And Murphy’s influence is no accident. After working together on American Crime Story, the two bonded. “I call him my television mentor,” Singleton says. “I learned a lot from him.” Murphy helped him take a leap of faith and discover the bonuses in creating for the small screen. “What’s great about television, as a director and producer, is that you can create a canvas and explore that whole canvas, that whole world.”

His current predilection for branching out is indicative of how much he’s grown. At 49, Singleton is no longer the young and ambitious kid he once was, navigating the wilds of Hollywood. “I’ve changed as a person,” he maintains. “I’ve matured as a human being. I’ve traveled, I’ve experienced different things. I was a kid when I first came in this business right out of college [at USC]. I’m a much more well-rounded person than I was at the age of 22, and my work reflects that now.”

So does his life, it seems. “I’m adventurous,” he admits. “I like to travel now, and be exposed to different things. I’m like Hemingway—I like to go where the action is.”

Most often, that would be chilling out on his beautiful Beneteau Oceanis 50 in Marina del Rey, soaking up the SoCal sun with his fellow yacht- owning friends (unless he’s shooting a production, of course). It’s an atypical existence, to be sure, for a man whose trademark has become material that focuses on inner-city violence. “I’m a water baby, you know?” Singleton says with a chuckle. “I’m always out on the ocean when I’m not working.” When he’s not jetting to Catalina or San Diego, he’s making five-mile daily treks through the mountains or by the beach, or watching Anthony Bourdain and dreaming of ‘parts unknown’ (or known, as it were—as he mentions traveling to San Sebastian to “just bask in the Basque”).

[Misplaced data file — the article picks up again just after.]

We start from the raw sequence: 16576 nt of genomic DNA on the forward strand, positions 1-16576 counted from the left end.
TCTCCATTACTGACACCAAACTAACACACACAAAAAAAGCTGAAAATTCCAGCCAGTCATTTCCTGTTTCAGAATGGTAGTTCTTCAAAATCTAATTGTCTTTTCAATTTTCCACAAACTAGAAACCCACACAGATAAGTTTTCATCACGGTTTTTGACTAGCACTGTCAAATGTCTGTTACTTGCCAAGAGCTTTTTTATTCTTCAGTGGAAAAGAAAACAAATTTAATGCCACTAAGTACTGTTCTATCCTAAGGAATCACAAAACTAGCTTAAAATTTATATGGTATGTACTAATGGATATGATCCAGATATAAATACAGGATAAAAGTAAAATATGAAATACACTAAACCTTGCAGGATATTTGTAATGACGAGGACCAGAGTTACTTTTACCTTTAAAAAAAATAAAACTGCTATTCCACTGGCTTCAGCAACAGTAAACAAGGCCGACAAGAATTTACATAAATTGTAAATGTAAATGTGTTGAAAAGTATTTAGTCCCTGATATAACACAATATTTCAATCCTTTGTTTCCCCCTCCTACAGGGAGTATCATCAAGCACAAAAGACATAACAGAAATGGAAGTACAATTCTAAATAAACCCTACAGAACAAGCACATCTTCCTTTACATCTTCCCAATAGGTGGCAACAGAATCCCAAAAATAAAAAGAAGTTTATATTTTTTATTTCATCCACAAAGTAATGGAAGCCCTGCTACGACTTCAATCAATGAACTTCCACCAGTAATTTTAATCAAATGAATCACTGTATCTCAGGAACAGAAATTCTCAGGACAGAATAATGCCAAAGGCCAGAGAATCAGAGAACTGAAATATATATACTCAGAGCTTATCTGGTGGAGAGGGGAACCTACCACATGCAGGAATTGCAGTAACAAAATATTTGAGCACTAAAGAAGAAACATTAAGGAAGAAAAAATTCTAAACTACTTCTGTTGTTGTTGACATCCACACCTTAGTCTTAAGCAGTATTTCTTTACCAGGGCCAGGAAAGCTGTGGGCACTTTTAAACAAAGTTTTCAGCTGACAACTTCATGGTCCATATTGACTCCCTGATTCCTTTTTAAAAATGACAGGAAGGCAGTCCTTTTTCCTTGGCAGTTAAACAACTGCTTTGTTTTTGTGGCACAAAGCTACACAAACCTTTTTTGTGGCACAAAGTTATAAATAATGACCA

Life sounds pretty damn near perfect, and he knows it. “[It’s a luxury] to wake up and feel relaxed and not in danger. I went through the first 18, 19, years of my life [not feeling] that way. I was always like, ‘Well, OK, you grow up and you don’t know how long you’re going to live because things are so volatile out there in the environment. I don’t have to deal with that anymore. I’m over my PTSD of growing up in the ’hood,” he says with a laugh. “I wake up, take a deep breath and say, ‘I’m grateful to be alive.’ I really do—that’s no joke.”

He’s also grateful to be working the way that he wants. Though he took a four-year hiatus between directing the 2011 thriller Abduction and a 2015 episode of Empire, it was on his terms, for his reasons.

“My greatest achievement is that I’ve been in the business for 25 years and I haven’t lost my heart,” he says. “I’ve seen people come and go, achieving varying levels of success, and I’ve seen them lose their minds. I’m real level-headed and Zen-like and I’m still having fun with it and I’ve gotten to do what I want to do. I’ve evolved as a person in a positive way within this business.”

He adds, “My goal is to keep myself interested as a filmmaker and to tell stories I’m interested in, to tell stories because I want to do it, because I have something on my mind that I want to get out there. The thing that defines me is that I’m about preservation of the soul, of doing things I really believe in, living my life the way I believe, not compromising any of that and being able to stand by my decisions.”

In fact—dare we say it—John Singleton seems like he’s actually living in The Endless Summer film. And he agrees. “My life started out as a nightmare and became a dream. I grew up in a crazy neighborhood and was able to use that as fodder for me as a storyteller.”

He pauses a beat before adding, “My life just keeps getting better and better.”